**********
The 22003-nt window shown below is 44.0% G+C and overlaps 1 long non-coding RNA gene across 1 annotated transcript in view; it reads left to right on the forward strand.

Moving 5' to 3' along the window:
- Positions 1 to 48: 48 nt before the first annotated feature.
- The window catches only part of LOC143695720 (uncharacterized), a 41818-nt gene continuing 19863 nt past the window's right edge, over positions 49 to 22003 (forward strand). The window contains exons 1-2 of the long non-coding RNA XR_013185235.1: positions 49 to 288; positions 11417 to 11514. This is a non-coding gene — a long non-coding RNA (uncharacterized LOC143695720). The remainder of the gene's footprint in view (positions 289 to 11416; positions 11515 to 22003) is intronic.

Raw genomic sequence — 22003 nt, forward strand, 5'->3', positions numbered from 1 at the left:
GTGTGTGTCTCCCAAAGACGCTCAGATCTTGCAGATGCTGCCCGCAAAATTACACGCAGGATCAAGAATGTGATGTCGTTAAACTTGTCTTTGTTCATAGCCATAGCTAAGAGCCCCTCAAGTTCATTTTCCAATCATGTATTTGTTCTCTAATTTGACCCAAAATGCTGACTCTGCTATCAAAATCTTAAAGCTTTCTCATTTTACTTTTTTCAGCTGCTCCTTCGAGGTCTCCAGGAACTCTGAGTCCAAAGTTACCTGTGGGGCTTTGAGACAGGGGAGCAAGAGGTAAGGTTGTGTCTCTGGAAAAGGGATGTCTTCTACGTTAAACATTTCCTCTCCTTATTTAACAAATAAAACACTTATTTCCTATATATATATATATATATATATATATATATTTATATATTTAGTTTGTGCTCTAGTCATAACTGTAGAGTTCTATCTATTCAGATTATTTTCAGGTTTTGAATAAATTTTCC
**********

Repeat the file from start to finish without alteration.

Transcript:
The 22003-nt window shown below is 44.0% G+C and overlaps 1 long non-coding RNA gene across 1 annotated transcript in view; it reads left to right on the forward strand.

Moving 5' to 3' along the window:
- Positions 1 to 48: 48 nt before the first annotated feature.
- The window catches only part of LOC143695720 (uncharacterized), a 41818-nt gene continuing 19863 nt past the window's right edge, over positions 49 to 22003 (forward strand). The window contains exons 1-2 of the long non-coding RNA XR_013185235.1: positions 49 to 288; positions 11417 to 11514. This is a non-coding gene — a long non-coding RNA (uncharacterized LOC143695720). The remainder of the gene's footprint in view (positions 289 to 11416; positions 11515 to 22003) is intronic.

Raw genomic sequence — 22003 nt, forward strand, 5'->3', positions numbered from 1 at the left:
GTGTGTGTCTCCCAAAGACGCTCAGATCTTGCAGATGCTGCCCGCAAAATTACACGCAGGATCAAGAATGTGATGTCGTTAAACTTGTCTTTGTTCATAGCCATAGCTAAGAGCCCCTCAAGTTCATTTTCCAATCATGTATTTGTTCTCTAATTTGACCCAAAATGCTGACTCTGCTATCAAAATCTTAAAGCTTTCTCATTTTACTTTTTTCAGCTGCTCCTTCGAGGTCTCCAGGAACTCTGAGTCCAAAGTTACCTGTGGGGCTTTGAGACAGGGGAGCAAGAGGTAAGGTTGTGTCTCTGGAAAAGGGATGTCTTCTACGTTAAACATTTCCTCTCCTTATTTAACAAATAAAACACTTATTTCCTATATATATATATATATATATATATATATATTTATATATTTAGTTTGTGCTCTAGTCATAACTGTAGAGTTCTATCTATTCAGATTATTTTCAGGTTTTGAATAAATTTTCC